We spent a couple days as standard tourists in Moscow. I toured Red Square, saw Lenin in his glass coffin, wandered the famous outdoor “Arbat” street market, and had the first of many meals featuring cucumbers.
Next, we hopped on the overnight train from Moscow to Saint Petersburg where we were to spend the next month at our sister school, SPITMO. The St. Petersburg University of IT, Mechanics, and Optics (just like the city itself) had recently stripped Leningrad from its name due to the still-fresh fall of the Soviet Union.
We met up with a group of SPITMO students charged with being our guides in this fine city. Besides a few hours of formal language instruction each day, we were on our own to run wild through the city. Looking back, there is no way in hell I’d allow one of my kids to travel with Peter Priest. But his apparent lack of responsibility for my personal safety is one of the best things that could have happened to me.
We had arrived during the famous “White Nights” of St. Petersburg. The city’s northerly lattitude means the sun doesn’t set for about month each summer. Noon is indistinguishable from midnight. They don’t even bother turning on the streetlights at night!
About 3 days in, our student guides arranged a party in our honor. They met us at our apartment complex, flagged down some taxis, and took us to a classic Russian flat in some unknown part of the city for a night of heavy drinking. These kids really put on a party. They introduced us to all kinds of traditional Russian foods, alcoholic punches, and chilled vodka.
A few hours into the party, my classmates were ready to turn in. This was the first serious test of our role-play lessons on declining vodka. Unfortunately, I was ten foot tall and bulletproof by this point. I had zero interest in bed. “You all can go back if you want, but I’m staying!” That statement got immediate cheers and pats on the back from my hosts.
My classmates tried to talk me out of it, but I turned to a couple of our hosts and said, “You know where my apartment is, right? You can get me home later, no problem, right?” To which, they eagerly replied, “Da, da, no problem at all!” With that ironclad assurance, I said goodbye to my classmates and downed another shot.
After under a year of studying Russian part-time, I quickly discovered that I was incapable of conversing without a heavy reliance on hand signals and help from a couple of the Russians who knew a fair amount of English.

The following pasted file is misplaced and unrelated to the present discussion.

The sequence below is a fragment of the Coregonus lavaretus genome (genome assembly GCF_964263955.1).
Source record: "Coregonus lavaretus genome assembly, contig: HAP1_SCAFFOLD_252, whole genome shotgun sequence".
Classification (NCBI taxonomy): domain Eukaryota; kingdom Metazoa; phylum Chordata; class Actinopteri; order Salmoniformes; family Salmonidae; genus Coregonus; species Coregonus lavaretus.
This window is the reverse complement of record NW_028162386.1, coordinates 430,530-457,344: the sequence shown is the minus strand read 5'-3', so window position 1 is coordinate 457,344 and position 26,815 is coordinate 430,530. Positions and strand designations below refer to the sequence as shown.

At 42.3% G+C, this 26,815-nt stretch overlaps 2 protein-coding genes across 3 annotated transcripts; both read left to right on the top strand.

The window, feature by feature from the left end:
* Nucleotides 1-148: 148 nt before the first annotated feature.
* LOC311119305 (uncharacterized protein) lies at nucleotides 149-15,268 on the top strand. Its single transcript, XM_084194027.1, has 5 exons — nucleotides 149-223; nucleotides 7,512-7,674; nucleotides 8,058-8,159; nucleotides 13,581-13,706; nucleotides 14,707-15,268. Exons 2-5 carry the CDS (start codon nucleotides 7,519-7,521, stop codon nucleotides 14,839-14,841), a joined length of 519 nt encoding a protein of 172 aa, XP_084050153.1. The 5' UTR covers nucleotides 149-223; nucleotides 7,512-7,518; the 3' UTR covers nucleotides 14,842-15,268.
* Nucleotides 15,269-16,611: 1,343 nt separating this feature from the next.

Sometime after midnight, my hosts got excited about leaving the flat. After lots of gesturing and some stumbling through my pocket dictionary, they seemed to be suggesting we go watch the drawbridges open. Apparently it was going to happen at 1:30am and it was going to be a big deal.
Still skeptical of my translation skills, I stepped out into the street. Somehow we made our way to a drawbridge on the famous Neva river. There was a huge crowd of people lining both sides of the canal. All were in a party mood and expectantly watching the bridge.
Sure enough, the drawbridge opened at 1:30am. The crowd cheered. The bridge closed, and we all dispersed. I didn’t understand why this was such a celebrated moment, but chalked it up to being drunk.
Two of my new friends joined me in a cab and gave the driver directions back to my apartment. When we arrived, I reached to shake their hands, and they pulled me in for huge parting hugs. The cab left with my new friends and I climbed the steps, now fully ready for some sleep.
I pushed the 7th floor button in the lobby and waited for the elevator to come down. Suddenly there was a racket behind me as the apartment attendant woke up and started yelling at me. After a few minutes digging through my dictionary, I finally realized she was saying:
“You don’t live here. You don’t live here. You don’t live here.”
She was obviously wrong. This was the exact same lobby I’d left earlier in the day. Every detail was identical… until I noticed the chair next to the elevator. That afternoon, I distinctly remembered seeing more of a 2 person love seat there. I looked back at the lady, she jerked her finger at the front door, and my heart stopped. I stepped out into the street. Very alone, very lost, very drunk, and very much in danger.